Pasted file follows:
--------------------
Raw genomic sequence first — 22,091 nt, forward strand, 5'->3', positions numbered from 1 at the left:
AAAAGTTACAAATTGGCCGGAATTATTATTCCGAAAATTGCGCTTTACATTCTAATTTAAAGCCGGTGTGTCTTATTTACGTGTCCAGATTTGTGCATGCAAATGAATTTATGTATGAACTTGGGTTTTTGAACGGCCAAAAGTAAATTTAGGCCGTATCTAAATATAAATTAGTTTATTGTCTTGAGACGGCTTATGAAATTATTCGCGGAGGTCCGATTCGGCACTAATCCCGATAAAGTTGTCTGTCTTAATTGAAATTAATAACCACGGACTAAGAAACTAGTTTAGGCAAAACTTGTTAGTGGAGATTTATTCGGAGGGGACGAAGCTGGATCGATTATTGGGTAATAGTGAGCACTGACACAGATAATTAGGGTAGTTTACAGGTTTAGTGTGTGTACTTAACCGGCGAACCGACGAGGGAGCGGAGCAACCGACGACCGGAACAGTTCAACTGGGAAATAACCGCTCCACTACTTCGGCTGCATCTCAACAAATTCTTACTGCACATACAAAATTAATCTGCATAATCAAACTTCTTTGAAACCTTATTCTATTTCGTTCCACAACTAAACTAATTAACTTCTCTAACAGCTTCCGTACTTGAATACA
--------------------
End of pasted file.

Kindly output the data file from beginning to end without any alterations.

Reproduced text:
Raw genomic sequence first — 22,091 nt, forward strand, 5'->3', positions numbered from 1 at the left:
AAAAGTTACAAATTGGCCGGAATTATTATTCCGAAAATTGCGCTTTACATTCTAATTTAAAGCCGGTGTGTCTTATTTACGTGTCCAGATTTGTGCATGCAAATGAATTTATGTATGAACTTGGGTTTTTGAACGGCCAAAAGTAAATTTAGGCCGTATCTAAATATAAATTAGTTTATTGTCTTGAGACGGCTTATGAAATTATTCGCGGAGGTCCGATTCGGCACTAATCCCGATAAAGTTGTCTGTCTTAATTGAAATTAATAACCACGGACTAAGAAACTAGTTTAGGCAAAACTTGTTAGTGGAGATTTATTCGGAGGGGACGAAGCTGGATCGATTATTGGGTAATAGTGAGCACTGACACAGATAATTAGGGTAGTTTACAGGTTTAGTGTGTGTACTTAACCGGCGAACCGACGAGGGAGCGGAGCAACCGACGACCGGAACAGTTCAACTGGGAAATAACCGCTCCACTACTTCGGCTGCATCTCAACAAATTCTTACTGCACATACAAAATTAATCTGCATAATCAAACTTCTTTGAAACCTTATTCTATTTCGTTCCACAACTAAACTAATTAACTTCTCTAACAGCTTCCGTACTTGAATACA